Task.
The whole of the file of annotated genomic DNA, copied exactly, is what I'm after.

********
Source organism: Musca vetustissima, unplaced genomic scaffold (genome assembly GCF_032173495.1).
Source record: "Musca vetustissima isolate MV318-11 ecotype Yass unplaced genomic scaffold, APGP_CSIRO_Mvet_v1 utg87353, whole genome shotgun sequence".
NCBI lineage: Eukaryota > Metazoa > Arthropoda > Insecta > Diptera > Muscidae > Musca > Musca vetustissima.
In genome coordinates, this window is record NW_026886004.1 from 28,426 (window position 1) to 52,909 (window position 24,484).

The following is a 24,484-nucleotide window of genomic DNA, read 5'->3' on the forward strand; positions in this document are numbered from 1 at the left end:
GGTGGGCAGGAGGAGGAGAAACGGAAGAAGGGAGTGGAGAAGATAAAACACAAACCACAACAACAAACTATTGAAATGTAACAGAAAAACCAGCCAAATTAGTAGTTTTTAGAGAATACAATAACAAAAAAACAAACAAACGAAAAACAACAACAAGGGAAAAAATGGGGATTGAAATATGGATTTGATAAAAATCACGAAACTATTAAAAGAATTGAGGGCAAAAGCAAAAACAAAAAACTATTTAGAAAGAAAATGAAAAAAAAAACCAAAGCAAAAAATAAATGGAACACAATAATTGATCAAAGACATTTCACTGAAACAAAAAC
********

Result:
Source organism: Musca vetustissima, unplaced genomic scaffold (genome assembly GCF_032173495.1).
Source record: "Musca vetustissima isolate MV318-11 ecotype Yass unplaced genomic scaffold, APGP_CSIRO_Mvet_v1 utg87353, whole genome shotgun sequence".
NCBI lineage: Eukaryota > Metazoa > Arthropoda > Insecta > Diptera > Muscidae > Musca > Musca vetustissima.
In genome coordinates, this window is record NW_026886004.1 from 28,426 (window position 1) to 52,909 (window position 24,484).

The following is a 24,484-nucleotide window of genomic DNA, read 5'->3' on the forward strand; positions in this document are numbered from 1 at the left end:
GGTGGGCAGGAGGAGGAGAAACGGAAGAAGGGAGTGGAGAAGATAAAACACAAACCACAACAACAAACTATTGAAATGTAACAGAAAAACCAGCCAAATTAGTAGTTTTTAGAGAATACAATAACAAAAAAACAAACAAACGAAAAACAACAACAAGGGAAAAAATGGGGATTGAAATATGGATTTGATAAAAATCACGAAACTATTAAAAGAATTGAGGGCAAAAGCAAAAACAAAAAACTATTTAGAAAGAAAATGAAAAAAAAAACCAAAGCAAAAAATAAATGGAACACAATAATTGATCAAAGACATTTCACTGAAACAAAAAC